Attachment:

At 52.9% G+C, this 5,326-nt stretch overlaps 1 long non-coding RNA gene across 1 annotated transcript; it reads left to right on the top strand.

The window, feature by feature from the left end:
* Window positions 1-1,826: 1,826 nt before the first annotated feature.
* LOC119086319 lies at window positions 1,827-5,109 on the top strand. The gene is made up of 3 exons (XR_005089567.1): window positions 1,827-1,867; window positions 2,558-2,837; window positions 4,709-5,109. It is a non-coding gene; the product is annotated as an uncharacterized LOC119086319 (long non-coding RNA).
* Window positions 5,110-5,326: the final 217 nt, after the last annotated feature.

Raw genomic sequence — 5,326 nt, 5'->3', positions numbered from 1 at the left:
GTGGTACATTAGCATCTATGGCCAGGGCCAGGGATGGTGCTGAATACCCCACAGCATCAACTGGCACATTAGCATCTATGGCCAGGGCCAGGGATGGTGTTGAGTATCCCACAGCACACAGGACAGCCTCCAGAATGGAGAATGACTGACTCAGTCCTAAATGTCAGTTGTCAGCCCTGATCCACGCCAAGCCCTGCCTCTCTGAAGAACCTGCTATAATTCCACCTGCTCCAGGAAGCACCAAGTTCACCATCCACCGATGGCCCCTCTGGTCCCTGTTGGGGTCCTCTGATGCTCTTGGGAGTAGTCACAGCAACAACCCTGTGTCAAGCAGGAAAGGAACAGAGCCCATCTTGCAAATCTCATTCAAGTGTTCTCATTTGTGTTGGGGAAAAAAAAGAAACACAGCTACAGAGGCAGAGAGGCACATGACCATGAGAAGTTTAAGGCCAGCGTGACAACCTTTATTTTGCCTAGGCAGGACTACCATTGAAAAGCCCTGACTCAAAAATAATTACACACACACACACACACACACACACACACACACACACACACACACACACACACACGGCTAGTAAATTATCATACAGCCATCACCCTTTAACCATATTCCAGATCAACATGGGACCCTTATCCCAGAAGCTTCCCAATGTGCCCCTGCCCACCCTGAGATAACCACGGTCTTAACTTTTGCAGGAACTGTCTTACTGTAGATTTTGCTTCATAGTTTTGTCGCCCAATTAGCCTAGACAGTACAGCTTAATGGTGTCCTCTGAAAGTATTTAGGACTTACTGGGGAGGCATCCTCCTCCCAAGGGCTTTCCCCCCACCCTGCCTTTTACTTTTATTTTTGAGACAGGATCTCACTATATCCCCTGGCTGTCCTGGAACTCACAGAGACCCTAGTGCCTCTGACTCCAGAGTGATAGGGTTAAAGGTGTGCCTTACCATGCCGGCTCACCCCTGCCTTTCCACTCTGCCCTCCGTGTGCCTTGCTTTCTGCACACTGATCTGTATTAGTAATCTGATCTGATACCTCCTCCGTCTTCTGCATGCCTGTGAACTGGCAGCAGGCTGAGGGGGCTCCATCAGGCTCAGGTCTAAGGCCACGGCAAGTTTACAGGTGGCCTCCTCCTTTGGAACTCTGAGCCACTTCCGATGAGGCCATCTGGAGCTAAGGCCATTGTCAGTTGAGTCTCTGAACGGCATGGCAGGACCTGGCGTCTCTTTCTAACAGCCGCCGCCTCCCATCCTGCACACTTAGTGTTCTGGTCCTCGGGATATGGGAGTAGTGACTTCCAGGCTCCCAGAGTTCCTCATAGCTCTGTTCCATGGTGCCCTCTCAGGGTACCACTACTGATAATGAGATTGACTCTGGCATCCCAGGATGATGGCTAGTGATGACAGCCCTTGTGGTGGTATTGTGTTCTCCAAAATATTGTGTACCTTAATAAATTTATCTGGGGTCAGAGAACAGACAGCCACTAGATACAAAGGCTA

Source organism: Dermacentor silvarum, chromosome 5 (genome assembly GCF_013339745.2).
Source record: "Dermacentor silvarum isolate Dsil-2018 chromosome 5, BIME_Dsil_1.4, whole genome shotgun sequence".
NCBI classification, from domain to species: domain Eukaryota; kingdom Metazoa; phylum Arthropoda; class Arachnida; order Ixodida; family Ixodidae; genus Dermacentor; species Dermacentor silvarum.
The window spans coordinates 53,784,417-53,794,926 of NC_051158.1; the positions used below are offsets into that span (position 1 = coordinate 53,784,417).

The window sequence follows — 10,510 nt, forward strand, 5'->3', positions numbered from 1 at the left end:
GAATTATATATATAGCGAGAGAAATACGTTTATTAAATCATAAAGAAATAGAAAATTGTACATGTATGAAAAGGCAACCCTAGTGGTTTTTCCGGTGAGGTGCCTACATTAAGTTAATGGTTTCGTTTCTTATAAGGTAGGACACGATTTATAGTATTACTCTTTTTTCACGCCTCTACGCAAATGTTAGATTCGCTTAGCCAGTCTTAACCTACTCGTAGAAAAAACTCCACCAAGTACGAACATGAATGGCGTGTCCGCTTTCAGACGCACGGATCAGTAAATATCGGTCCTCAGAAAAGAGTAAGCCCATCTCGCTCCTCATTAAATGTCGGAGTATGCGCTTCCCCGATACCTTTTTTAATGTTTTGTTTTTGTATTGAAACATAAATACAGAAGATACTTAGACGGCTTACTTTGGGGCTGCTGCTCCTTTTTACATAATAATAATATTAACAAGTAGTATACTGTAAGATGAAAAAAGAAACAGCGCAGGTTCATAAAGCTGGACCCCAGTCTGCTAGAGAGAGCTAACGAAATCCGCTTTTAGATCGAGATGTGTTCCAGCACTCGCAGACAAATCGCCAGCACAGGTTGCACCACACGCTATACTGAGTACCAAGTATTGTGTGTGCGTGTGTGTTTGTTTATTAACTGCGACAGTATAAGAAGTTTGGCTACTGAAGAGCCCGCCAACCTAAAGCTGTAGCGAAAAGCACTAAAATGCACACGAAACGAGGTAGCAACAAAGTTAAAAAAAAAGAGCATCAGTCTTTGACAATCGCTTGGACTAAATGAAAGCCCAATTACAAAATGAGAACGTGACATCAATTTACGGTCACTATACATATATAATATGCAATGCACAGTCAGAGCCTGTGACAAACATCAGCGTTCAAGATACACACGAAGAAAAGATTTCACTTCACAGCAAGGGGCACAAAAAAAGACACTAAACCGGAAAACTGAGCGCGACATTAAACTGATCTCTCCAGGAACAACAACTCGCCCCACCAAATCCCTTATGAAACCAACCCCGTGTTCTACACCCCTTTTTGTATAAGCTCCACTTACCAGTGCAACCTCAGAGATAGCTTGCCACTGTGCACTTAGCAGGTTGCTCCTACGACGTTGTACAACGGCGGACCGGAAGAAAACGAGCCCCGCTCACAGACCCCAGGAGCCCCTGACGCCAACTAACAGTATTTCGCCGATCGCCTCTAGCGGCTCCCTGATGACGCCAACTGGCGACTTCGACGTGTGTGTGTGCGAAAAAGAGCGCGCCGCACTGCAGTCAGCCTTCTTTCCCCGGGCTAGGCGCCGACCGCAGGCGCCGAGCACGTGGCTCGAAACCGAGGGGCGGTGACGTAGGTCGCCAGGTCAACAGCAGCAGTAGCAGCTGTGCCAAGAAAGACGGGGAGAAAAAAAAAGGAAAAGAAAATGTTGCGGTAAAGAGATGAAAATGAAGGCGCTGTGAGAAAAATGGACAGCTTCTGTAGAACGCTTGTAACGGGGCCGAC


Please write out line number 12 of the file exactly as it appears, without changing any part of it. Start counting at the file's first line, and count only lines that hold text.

The window sequence follows — 10,510 nt, forward strand, 5'->3', positions numbered from 1 at the left end: